The court allowed a lawsuit to proceed against United Parcel Service (UPS) for allegedly delivering contraband untaxed cigarettes within the state of New York. The court dismissed two of the claims because UPS had an agreement in place with the New York Attorney General prohibiting them from delivering cigarettes to unauthorized recipients. However, the court found there was enough information for the other claims—based on violations of federal and state law—to continue. 

United States v. Philip Morris USA [United States] [May 22, 2015]

In 1999, the United States filed a lawsuit in the U.S. District Court for the District of Columbia against the major cigarette manufacturers and related trade organizations alleging that defendants, while acting as an enterprise, fraudulently misled American consumers for decades about the risks and dangers of cigarette smoking and exposure to secondhand smoke in violation of the Racketeer Influenced Corrupt Organizations Act (RICO). In 2006, the court found that defendants violated RICO and that there was a reasonable likelihood that defendants would continue to violate RICO in the future. On appeal, the district court’s findings were upheld, in part, vacated, in part, and remanded, in part, to the district court. After the U.S. Supreme Court declined to hear appeals from both sides in the case in June 2010, the district court began to implement the 2006 final order.

As a means of preventing future RICO violations, the district court ordered the tobacco companies to issue corrective statements on five topics in which they had misled the public, including the adverse health effects of smoking and the addictiveness of smoking and nicotine. The companies challenged the language and form of the corrective statements. In this decision, the Court of Appeals found that the tobacco companies had waived their right to challenge the wording of the corrective statements. However, the court found that an introduction to the corrective statements (explaining that a federal court has ruled that tobacco companies deliberately deceived the American public) exceeded the scope of scope of remedies allowed under RICO. Finally, the court found that tobacco companies had waived their right to challenge the distribution of corrective statements via company websites, cigarette packages, and newspaper and television ads.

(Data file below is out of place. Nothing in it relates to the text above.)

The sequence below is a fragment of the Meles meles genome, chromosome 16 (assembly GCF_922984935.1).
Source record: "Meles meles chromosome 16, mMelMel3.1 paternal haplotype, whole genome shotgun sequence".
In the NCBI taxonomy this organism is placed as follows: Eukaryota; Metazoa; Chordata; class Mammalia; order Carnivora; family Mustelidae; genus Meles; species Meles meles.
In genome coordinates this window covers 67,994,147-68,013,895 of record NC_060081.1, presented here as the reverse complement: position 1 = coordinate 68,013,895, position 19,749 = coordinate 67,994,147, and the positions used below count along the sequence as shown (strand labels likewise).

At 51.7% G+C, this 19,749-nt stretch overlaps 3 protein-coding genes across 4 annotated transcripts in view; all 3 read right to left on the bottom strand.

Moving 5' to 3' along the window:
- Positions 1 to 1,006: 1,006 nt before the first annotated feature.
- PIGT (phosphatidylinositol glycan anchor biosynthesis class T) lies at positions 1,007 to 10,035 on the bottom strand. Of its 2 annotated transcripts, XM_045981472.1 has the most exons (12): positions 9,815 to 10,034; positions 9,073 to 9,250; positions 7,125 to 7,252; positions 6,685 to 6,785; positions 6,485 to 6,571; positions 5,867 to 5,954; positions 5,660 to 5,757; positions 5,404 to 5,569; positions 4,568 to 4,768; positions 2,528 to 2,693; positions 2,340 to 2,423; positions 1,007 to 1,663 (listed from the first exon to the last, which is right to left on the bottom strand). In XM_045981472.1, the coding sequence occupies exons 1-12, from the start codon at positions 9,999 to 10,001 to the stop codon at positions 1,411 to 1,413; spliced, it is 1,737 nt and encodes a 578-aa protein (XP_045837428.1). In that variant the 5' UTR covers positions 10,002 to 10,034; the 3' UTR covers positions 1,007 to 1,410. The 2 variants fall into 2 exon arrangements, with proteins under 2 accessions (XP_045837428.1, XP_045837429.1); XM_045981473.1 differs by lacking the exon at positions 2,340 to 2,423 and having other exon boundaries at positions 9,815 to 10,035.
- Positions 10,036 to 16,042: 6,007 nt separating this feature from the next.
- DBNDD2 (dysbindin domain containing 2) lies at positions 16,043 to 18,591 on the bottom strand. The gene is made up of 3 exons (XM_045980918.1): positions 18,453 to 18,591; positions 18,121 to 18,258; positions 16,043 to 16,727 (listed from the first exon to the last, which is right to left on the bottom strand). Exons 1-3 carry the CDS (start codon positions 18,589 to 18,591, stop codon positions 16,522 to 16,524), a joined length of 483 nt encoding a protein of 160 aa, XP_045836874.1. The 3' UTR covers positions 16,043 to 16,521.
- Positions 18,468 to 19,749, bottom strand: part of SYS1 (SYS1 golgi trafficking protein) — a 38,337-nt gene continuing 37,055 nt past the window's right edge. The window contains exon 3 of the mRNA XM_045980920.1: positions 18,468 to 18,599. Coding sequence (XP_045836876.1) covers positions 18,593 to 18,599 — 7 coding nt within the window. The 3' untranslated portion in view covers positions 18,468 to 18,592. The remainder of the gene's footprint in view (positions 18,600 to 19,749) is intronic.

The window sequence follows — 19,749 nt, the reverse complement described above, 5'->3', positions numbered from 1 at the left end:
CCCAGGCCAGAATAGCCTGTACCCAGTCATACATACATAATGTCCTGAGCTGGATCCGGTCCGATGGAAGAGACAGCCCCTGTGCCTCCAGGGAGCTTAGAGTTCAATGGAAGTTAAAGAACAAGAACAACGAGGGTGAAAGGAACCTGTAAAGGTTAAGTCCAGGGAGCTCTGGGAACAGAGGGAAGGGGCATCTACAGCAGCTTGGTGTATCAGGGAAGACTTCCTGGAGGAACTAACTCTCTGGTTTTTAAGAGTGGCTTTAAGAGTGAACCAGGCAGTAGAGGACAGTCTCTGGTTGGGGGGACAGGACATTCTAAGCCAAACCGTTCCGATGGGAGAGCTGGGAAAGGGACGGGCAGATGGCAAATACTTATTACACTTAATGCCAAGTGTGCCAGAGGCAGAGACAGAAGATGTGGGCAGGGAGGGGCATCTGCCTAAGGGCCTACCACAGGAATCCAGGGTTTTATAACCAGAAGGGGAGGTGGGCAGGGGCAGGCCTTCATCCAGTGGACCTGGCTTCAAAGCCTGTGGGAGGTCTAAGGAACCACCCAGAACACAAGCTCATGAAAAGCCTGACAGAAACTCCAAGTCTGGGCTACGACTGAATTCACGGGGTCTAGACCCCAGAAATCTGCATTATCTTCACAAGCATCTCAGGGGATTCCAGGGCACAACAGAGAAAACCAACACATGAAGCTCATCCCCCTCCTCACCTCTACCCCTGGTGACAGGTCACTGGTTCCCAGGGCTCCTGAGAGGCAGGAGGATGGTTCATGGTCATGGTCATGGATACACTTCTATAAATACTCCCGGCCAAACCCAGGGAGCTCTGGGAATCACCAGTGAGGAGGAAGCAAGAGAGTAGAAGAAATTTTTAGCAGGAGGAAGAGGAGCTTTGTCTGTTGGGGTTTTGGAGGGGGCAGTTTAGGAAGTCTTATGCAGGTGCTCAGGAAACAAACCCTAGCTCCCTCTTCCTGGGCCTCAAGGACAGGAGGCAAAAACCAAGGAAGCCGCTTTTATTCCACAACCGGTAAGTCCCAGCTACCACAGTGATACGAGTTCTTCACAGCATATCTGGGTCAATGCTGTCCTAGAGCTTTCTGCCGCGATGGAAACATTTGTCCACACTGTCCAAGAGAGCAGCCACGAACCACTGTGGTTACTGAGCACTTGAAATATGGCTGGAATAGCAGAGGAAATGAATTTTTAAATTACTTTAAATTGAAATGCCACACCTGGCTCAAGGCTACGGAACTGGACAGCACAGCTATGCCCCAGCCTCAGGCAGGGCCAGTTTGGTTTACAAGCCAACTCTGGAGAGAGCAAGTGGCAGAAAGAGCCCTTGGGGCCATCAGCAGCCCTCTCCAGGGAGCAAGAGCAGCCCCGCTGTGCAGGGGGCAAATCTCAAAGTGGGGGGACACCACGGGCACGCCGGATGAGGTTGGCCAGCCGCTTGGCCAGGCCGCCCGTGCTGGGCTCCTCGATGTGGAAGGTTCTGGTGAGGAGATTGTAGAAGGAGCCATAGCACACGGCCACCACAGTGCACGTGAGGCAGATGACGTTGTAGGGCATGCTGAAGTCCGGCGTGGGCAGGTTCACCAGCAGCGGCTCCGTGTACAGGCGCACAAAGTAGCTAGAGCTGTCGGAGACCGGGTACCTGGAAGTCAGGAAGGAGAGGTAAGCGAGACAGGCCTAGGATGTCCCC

European Community v. RJR Nabisco, Inc. [United States] [April 13, 2015]

This case involves a claim against RJR Nabisco that the company directed and managed a global smuggling and money-laundering scheme with organized crime groups in violation of the Racketeer Influenced and Corrupt Organizations (RICO) law. The court upheld an earlier decision finding that the RICO law could apply to actions that happen outside of the United States when the underlying laws that constitute racketeering explicitly apply to foreign activity. 

Hawkins v. Van Heerden [Australia] [June 24, 2014]

The defendant was previously convicted of selling products designed to resemble a tobacco product in breach of s106(a) of the Tobacco Products Control Act 2006 (WA). The defendant had been selling e-cigarettes and nicotine-free 'e-Juice'. (See: Hawkins v Van Heerden [2014] WASC 127 (10 April 2014)).